At the same time, Britain pressured Australia to send forces to the Middle East, for the fourth time since 1884. Menzies accepted that the Empire’s hold on the Suez Canal was an economic and strategic necessity for Australia. However, he also knew that the Labor Party could play the “Japan card” at elections due before the end of 1952. Canberra therefore urged the chief U. S. negotiator, John Foster Dulles, to provide a statement of support to console Australian voters. The upshot was the ANZUS Treaty, signed on 1 September 1951, only days before Australia agreed to the Peace Treaty in San Francisco.

Dulles saw ANZUS Treaty as a temporary concession. His real objective, pursued as Secretary of State from 1953, was for a NATO-type alliance along the great crescent from Japan around towards Turkey. All he managed to wangle was the charade of South-East Asia Treaty Organisation in 1954.

Nonetheless, the ANZUS Treaty did involve Australia with the defence of Japan since Article V reads: “an armed attack on any of the Parties is deemed to include an armed attack on … its armed forces, public vessels or aircraft in the Pacific”. For as long as U.S. forces remain in Japan, Australia will be expected to do its duty towards the Japanese.

Of course, any treaty is, as Dulles pointed out in 1952, only as relevant as the extent to which its wording expresses what the signatories would do anyway, in their own interests.

The significance of Canberra’s most recent commitment is not for its effect on the latest attempt to occupy Iraq.

Infinitely more important is what Australia’s mite could contribute to the determination by the Japanese government to subvert the “no-war” Clause 9 in the Constitution that General Macarthur imposed on Japan in 1947.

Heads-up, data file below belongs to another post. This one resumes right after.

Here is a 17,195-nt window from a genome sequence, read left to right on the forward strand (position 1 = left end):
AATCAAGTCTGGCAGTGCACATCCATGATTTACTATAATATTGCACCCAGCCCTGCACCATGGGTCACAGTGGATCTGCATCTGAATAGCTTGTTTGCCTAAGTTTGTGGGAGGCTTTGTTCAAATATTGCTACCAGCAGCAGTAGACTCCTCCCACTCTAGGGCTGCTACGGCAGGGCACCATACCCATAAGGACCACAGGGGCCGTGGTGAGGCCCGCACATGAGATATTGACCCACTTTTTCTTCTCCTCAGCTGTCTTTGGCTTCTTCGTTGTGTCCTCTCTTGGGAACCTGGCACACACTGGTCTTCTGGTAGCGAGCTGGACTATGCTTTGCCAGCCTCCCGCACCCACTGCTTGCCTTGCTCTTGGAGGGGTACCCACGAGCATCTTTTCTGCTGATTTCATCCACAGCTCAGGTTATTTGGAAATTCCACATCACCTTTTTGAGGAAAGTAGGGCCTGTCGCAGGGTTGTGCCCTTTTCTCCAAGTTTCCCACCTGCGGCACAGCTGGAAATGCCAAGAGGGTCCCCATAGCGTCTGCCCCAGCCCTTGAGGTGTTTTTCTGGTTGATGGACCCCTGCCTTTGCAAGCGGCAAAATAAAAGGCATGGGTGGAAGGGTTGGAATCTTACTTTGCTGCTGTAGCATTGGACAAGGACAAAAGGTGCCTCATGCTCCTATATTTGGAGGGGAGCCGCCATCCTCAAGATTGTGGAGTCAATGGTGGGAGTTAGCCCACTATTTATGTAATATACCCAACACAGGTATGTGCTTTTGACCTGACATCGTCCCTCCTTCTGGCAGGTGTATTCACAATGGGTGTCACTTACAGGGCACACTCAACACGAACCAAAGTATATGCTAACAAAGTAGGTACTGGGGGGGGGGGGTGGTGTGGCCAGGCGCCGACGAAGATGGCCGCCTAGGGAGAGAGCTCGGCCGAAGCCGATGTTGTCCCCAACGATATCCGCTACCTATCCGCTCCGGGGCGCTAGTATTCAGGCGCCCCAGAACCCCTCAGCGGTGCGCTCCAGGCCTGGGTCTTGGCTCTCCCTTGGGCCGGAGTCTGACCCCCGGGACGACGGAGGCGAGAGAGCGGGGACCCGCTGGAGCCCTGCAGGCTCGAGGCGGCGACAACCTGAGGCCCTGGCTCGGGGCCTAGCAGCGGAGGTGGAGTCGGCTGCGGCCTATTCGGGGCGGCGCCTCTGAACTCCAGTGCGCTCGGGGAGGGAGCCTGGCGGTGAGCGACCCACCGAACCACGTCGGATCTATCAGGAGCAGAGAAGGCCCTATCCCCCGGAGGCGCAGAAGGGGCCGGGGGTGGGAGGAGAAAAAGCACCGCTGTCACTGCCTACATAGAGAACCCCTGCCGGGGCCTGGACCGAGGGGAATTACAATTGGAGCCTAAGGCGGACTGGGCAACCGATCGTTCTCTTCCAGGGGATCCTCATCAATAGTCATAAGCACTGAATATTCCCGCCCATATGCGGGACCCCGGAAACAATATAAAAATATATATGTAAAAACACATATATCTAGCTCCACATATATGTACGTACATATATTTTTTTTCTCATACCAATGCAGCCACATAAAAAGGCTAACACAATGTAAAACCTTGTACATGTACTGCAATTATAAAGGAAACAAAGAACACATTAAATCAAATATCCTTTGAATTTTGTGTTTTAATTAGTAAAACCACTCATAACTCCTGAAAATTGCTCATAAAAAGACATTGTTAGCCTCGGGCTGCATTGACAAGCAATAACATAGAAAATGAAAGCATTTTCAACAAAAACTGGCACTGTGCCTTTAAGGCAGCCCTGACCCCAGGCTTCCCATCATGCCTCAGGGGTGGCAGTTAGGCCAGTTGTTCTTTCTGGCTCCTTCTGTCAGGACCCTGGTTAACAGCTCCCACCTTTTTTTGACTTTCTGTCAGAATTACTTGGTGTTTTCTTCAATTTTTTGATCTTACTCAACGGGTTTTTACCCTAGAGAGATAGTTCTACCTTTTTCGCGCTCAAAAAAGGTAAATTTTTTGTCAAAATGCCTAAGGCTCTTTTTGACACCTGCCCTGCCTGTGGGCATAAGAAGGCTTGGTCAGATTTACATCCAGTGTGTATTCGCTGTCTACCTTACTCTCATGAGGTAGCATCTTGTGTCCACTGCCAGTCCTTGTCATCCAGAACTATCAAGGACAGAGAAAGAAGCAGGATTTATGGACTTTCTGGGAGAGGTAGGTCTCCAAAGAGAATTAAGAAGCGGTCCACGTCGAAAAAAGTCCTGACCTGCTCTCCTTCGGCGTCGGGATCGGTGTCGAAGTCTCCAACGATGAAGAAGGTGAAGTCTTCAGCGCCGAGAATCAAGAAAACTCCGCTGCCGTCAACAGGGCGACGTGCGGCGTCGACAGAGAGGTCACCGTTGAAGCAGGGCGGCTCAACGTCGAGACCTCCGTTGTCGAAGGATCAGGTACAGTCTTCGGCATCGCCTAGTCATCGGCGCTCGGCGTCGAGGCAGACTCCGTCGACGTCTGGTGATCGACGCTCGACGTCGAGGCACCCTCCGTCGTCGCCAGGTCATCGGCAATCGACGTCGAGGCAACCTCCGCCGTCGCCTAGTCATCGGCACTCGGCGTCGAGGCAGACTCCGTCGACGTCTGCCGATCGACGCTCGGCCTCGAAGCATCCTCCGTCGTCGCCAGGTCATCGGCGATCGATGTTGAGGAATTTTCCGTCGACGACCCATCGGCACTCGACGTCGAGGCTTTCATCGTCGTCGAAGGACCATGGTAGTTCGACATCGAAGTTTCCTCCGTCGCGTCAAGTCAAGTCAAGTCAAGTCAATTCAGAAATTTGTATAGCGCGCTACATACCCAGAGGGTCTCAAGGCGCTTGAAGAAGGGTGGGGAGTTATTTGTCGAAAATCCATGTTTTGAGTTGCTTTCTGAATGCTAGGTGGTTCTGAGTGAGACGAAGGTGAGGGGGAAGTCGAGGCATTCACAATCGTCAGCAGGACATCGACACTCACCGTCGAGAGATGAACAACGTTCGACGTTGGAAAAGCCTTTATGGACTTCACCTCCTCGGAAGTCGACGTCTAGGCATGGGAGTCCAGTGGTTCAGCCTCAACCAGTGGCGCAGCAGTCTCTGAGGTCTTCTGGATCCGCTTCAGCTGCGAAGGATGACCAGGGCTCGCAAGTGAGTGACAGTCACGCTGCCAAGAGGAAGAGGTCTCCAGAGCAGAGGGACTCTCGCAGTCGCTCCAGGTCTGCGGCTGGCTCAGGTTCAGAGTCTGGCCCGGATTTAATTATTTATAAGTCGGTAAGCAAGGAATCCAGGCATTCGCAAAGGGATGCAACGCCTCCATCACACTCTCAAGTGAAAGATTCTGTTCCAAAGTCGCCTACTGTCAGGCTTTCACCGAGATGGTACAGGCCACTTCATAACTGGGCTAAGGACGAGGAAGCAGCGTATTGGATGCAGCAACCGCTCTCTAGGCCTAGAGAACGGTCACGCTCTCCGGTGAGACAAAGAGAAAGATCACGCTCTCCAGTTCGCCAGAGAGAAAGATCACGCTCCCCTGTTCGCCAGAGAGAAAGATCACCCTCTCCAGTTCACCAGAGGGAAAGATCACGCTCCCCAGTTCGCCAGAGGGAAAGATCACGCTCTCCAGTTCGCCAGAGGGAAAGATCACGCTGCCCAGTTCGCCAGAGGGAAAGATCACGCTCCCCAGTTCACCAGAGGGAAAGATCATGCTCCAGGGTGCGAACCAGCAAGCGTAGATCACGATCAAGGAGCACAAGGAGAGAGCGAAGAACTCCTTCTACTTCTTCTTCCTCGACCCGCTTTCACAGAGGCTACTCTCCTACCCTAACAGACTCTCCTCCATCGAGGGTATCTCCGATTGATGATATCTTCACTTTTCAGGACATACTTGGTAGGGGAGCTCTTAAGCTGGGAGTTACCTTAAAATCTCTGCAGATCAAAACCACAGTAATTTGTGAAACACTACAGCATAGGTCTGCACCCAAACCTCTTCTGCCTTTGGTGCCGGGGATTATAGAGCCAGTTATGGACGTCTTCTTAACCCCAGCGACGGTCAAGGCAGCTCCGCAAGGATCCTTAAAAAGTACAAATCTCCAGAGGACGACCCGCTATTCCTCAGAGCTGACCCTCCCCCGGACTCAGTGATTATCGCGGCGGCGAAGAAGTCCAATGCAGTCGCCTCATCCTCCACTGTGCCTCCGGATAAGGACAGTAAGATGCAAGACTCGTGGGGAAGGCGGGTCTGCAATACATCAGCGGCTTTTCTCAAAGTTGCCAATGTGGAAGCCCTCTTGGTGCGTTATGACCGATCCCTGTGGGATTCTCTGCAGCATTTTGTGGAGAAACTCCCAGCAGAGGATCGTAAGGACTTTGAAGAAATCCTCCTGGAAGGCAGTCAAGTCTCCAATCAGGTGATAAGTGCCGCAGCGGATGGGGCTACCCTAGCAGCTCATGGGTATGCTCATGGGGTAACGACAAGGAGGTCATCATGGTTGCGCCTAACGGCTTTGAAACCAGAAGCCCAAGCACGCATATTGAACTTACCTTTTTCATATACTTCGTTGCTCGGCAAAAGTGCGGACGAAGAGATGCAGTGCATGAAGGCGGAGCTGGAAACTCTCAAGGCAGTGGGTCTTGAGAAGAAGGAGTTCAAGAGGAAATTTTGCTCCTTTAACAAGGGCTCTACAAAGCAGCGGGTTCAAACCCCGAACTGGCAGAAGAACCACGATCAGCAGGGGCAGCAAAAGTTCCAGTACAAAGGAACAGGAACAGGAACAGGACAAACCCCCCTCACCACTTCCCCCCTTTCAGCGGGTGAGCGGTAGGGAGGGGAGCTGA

Japan has re-armed long since, but only for self-defence. Its navy and air force have next-to-no capacity to project power beyond its maritime boundaries.

A referendum to alter, let alone remove, that prohibition would unleash political outrage in Japan, and around its neighbours. Far worse, a rebuff at the polls would put the revisionists’ plans back for another generation, or more. Hence, Tokyo’s scheme is to extend overseas involvements by the Self Defence Forces (SDF), and then to use those activities to claim that each additional step is in accord with previously permitted actions. Eventually, the government will be able to declare that the old interpretation of Clause 9 has become inoperable.

Tokyo’s despatch of SDF engineers to Iraq is another throw in this game. John Howard took Australian sensibilities about the treatment of prisoners of war into consideration. A bigger electoral headache would be a perception that he has helped Japan to elude its no-war constitution.

Australians have no reason to be alarmed by Japanese Militarism, which is as dead as General Tojo. A potent force for pacifism is the Japanese budget, which is so far in the red that Tokyo will be hard pressed to meet its current commitments to home island defence.

Rather, attention should be paid to how Beijing will respond to any drift from Japan’s self-defence posture. The coming re-engagement of Australian with Japanese forces should be evaluated in terms of how unsettling the balance of power in East Asia will affect regional security.